Based on the preceding analysis alone, we would predict that a patient with the R593C mutation and HLA-DR allele HLA-DRB1*01:01 would be at risk of developing inhibitors. However, a tFVIII-derived pMHC surface that is novel with respect to an individual’s endogenous FVIII may not be novel in the wider context of his proteome. To evaluate this possibility of a proteome cross-match that reduces the risk of inhibitor development, we searched for a pattern for each of the 9-mer cores matching at T-cell facing positions 2, 3, 5, 7 and 8. For IQRFLPNPA and YLTENIQRF these patterns are XQRXLXNPX and XLTXNXQRX, respectively, where the letter X matches any amino-acid type. These patterns were scanned against a library containing all 11,272,502 unique 9-mers from the human proteome. In this case, the pattern XQRXLXNPX matched the 9-mer FQRELNNPL in human tubulin polyglutamylase (UniProt25 Q6ZT98), and pattern XLTXNX-QRX matched both the 9-mer GLTENSQRD in dystrobrevin binding protein 1 (dysbindin) (UniProt D6RJC6) and the 9-mer ELTKNAQRA in the uncharacterized human protein C2orf48 (UniProt Q96LS8), as shown in Figure 4A.
The final step was to check whether a given cross-matching, proteome-derived 9-mer occurred as a binding core for HLA-DRB1*01:01, as only then would we hypothesize tolerance. In this case, NetMHCII predicted that both FQRELNNPL in tubulin polyglutamylase and ELTKNAQRA in C2orf48 form cores within 15-mers with a predicted IC50 <1000 nmol/L, as shown in Figure 4B. Hence, we ultimately predicted that the F8 missense mutation/HLA allele combination R593C/HLA-DRB1*01:01 confers no, or negligible, risk of inhibitor formation owing to fortuitous cross-matches to peptides in the human proteome.
Proteome cross-matches and inhibitor risk stratification
In terms of individual combinations of F8 missense mutation and HLA-DR/DP/DQ isoforms, the impact of proteome cross-matches on predicted risk is shown in a comprehensive heat map (Online Supplementary Figure S1), with a subset of combinations shown in Figure 5. Each individual F8 missense mutation/HLA isoform combination is shown as a single square. An analysis of the full set of data indicates that the percentage of F8 missense mutation/HLA isoform combinations associated with predicted inhibitor risk falls appreciably when proteome cross-matches are taken into account: from 49% to 31% with a binding threshold of 1000 nM; and from 37% to 21% with a binding threshold of 500 nM.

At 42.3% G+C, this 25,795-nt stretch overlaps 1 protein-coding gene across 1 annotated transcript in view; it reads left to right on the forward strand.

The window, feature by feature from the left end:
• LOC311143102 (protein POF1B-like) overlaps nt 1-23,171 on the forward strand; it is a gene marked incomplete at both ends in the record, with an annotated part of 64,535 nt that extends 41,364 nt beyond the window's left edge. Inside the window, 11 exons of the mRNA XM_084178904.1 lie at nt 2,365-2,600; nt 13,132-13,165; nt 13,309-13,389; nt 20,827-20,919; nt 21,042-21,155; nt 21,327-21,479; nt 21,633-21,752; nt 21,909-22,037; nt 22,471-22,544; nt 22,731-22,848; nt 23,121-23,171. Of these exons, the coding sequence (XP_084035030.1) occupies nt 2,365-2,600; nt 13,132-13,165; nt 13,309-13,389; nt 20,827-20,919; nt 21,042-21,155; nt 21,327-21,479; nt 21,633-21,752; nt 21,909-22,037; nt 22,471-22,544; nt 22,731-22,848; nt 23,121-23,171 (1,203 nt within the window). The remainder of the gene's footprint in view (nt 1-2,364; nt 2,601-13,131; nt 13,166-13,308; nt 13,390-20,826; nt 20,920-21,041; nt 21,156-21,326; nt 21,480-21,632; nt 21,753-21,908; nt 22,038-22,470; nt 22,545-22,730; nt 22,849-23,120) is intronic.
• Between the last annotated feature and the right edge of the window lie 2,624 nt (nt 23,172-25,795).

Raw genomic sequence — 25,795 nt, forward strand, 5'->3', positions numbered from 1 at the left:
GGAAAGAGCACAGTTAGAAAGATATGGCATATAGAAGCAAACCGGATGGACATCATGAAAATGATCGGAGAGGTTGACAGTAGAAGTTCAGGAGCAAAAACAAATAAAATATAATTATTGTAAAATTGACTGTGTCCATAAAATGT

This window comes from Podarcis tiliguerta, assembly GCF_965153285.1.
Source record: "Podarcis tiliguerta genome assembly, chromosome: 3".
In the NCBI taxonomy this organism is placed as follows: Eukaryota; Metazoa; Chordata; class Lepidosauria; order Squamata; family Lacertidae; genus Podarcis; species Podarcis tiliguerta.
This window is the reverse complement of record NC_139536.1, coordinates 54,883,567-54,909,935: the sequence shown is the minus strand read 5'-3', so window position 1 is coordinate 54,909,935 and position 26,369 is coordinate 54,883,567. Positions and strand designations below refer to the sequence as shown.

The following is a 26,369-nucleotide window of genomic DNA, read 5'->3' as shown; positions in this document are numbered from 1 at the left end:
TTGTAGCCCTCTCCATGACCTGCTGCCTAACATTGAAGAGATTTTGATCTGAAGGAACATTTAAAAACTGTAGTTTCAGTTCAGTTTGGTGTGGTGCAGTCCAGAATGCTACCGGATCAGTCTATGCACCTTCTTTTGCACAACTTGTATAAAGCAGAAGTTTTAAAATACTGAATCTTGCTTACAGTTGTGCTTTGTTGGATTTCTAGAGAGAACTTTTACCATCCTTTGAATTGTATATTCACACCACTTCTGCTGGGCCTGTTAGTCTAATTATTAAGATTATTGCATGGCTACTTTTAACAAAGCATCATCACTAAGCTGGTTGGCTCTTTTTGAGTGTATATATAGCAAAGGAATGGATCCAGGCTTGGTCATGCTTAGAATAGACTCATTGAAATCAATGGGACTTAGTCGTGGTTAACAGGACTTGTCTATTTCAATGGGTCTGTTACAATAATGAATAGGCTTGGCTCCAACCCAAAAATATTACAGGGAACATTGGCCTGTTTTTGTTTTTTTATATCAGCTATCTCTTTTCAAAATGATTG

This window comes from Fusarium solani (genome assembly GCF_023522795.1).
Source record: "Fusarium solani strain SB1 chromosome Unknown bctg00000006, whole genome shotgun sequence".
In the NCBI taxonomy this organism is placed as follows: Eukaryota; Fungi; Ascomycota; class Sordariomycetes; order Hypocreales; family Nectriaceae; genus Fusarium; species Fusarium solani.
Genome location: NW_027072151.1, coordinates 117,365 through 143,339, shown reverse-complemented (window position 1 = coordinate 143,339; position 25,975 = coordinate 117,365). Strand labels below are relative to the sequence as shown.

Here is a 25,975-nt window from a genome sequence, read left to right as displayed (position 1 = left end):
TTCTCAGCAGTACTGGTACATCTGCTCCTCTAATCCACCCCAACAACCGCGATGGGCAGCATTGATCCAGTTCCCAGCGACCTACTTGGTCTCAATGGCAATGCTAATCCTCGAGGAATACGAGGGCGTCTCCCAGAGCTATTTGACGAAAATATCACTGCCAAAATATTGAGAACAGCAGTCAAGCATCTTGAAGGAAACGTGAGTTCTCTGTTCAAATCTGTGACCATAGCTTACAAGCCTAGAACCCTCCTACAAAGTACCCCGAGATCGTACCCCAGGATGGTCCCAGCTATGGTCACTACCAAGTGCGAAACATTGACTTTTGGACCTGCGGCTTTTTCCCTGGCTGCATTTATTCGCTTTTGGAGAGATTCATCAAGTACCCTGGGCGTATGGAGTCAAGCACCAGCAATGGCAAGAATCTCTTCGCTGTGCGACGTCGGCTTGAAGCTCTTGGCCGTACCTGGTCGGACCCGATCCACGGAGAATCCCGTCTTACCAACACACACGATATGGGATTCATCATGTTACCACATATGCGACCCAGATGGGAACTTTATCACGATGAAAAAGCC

These predictions strongly suggest that the risk of inhibitor formation is largely HLA-dependent and, in most cases, cannot be reliably predicted from knowledge of the F8 genotype alone. The proportion of reported F8 missense mutations that we predict to be risk-associated varies considerably between different HLA isoforms. For example, with a binding threshold of 1000 nM, it ranges between 21% (HLA-DQA1*03:01-DQB1*03:02 and HLA-DQA1*04:01-DQB1*04:02) to 86% (HLA-DRB1*01:01) without proteome cross-matches, and between 13% (HLA-DQA1*04:01-DQB1*04:02) and 48% (HLA-DRB1*01:01) with proteome cross-matches. Values for all 25 HLA isoforms and multiple binding thresholds are given in Online Supplementary Table S2. The number of F8 missense mutations associated with no, or negligible, predicted risk (black columns in the heatmap) is only 69 out of 956 (7%).
We consider any (human) protein that, in effect, contributes to a reduction in predicted inhibitor risk for one or more F8 missense mutation/HLA isoform combinations to be “protective”. Of the 20,300 proteins in the human proteome, 4,605 are protective. The protein that affords the most protection is factor V, which is recognized as having high homology with FVIII.19 The most protective proteins identified in our analysis are listed in Table 1. It is notable that FVIII and all the top entries in Table 1 (coagulation factor V, hephaestin-like protein 1, ceruloplasmin, and hephaestin) have copper-binding sites.
Evaluation of risk prediction accuracy